Back at the beginning of December I was lucky enough to attend the SharePoint governance and information architecture master class. One of the key techniques I’ve been investing my time learning since is the IBIS dialogue mapping. Dialogue mapping is a technique which helps you facilitate a meeting and document the discussion. In an easy to follow notation you can record the questions, ideas and supporting/undermining arguments for an idea.
So following Paul’s advice I began getting used to just mapping syntax and keyboard/mouse actions by mapping some of the SharePoint online event videos. There are four main notations to get your head around, Question, Idea, pro supporting the idea and finally con undermining the idea. The syntax is fairly straight forward, an idea responds to a question and an idea can have pros, cons or further questions.
As you become familiar with the interface you’ll find yourself being faster and faster at recording the major points and information into the map.
Get in front of a friendly audience
So after spending several weekends ‘geeking’ it up mapping videos I could pause and replay the next step was to try the technique out in the wild so to speak. Before trying to facilitate a design meeting I chose to map one of the development teams scrum retrospectives.
As a fairly well structured meeting type it was a nice introduction to live mapping. The team were understanding at my pauses as I attempted to capture the main points. What was really interesting was that following the meeting the map demonstrated where the focus of the meeting had been. As the notation doesn’t include who made comments it allows repeated information to be overlaid reducing the noise factor. The sprint under analysis had suffered from lack of communication and testing and this ‘feeling’ by the product owner had been supported by the team as the map became fuller. Large branches followed questions and ideas around improving the testing and communications around delivery.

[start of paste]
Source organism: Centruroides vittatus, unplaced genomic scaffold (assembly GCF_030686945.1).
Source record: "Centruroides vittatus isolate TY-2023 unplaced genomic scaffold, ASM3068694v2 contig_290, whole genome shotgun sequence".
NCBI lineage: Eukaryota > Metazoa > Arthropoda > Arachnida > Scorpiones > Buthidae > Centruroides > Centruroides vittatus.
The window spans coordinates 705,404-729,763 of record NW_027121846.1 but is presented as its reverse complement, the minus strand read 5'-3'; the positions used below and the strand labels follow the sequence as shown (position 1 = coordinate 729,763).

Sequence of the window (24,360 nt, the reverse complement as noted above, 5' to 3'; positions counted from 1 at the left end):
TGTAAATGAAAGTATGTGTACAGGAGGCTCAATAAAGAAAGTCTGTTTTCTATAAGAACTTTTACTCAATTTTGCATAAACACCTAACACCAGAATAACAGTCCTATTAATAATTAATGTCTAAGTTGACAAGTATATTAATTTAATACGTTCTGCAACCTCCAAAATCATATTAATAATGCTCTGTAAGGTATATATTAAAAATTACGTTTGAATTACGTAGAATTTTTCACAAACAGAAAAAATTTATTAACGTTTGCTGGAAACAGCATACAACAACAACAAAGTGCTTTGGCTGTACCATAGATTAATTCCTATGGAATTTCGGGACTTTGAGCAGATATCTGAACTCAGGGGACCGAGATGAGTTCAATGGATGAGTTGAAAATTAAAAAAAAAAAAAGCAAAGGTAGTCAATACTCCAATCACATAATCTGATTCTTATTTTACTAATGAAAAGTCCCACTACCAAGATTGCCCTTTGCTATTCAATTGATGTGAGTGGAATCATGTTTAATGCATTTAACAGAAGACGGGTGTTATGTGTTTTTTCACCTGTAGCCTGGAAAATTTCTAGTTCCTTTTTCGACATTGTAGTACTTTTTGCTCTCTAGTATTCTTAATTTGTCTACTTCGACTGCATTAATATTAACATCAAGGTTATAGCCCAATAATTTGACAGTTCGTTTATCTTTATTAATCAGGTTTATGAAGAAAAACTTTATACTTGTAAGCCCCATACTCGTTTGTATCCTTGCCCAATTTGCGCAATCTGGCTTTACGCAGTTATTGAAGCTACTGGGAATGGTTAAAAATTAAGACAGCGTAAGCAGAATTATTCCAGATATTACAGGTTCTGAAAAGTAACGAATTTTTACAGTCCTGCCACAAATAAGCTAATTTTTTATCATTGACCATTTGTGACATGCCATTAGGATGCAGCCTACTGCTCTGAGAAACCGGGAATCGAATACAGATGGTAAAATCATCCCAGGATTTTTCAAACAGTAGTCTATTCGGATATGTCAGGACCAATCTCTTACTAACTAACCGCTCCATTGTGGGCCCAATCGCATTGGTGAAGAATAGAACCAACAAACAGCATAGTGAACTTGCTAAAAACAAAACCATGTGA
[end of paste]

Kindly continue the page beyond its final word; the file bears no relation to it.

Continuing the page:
After a couple of more attempts mapping internal team meetings it is becoming more and more valuable as a way to record discussions and be able to analyse outcomes post meeting.
Next up will be to get in front of some design and workshop based meetings where I can also begin to facilitate the meeting while mapping. As I can really see the value in the dialogue maps I’ve decided to attend the IBIS Dialogue mapping master class being run by Paul towards the end of February. The course outline looks to build on the information taught in the governance master class and provide more hands on and depth to the technique. For anyone thinking of attending the next Governance master class I would recommend considering also attending the IBIS master class.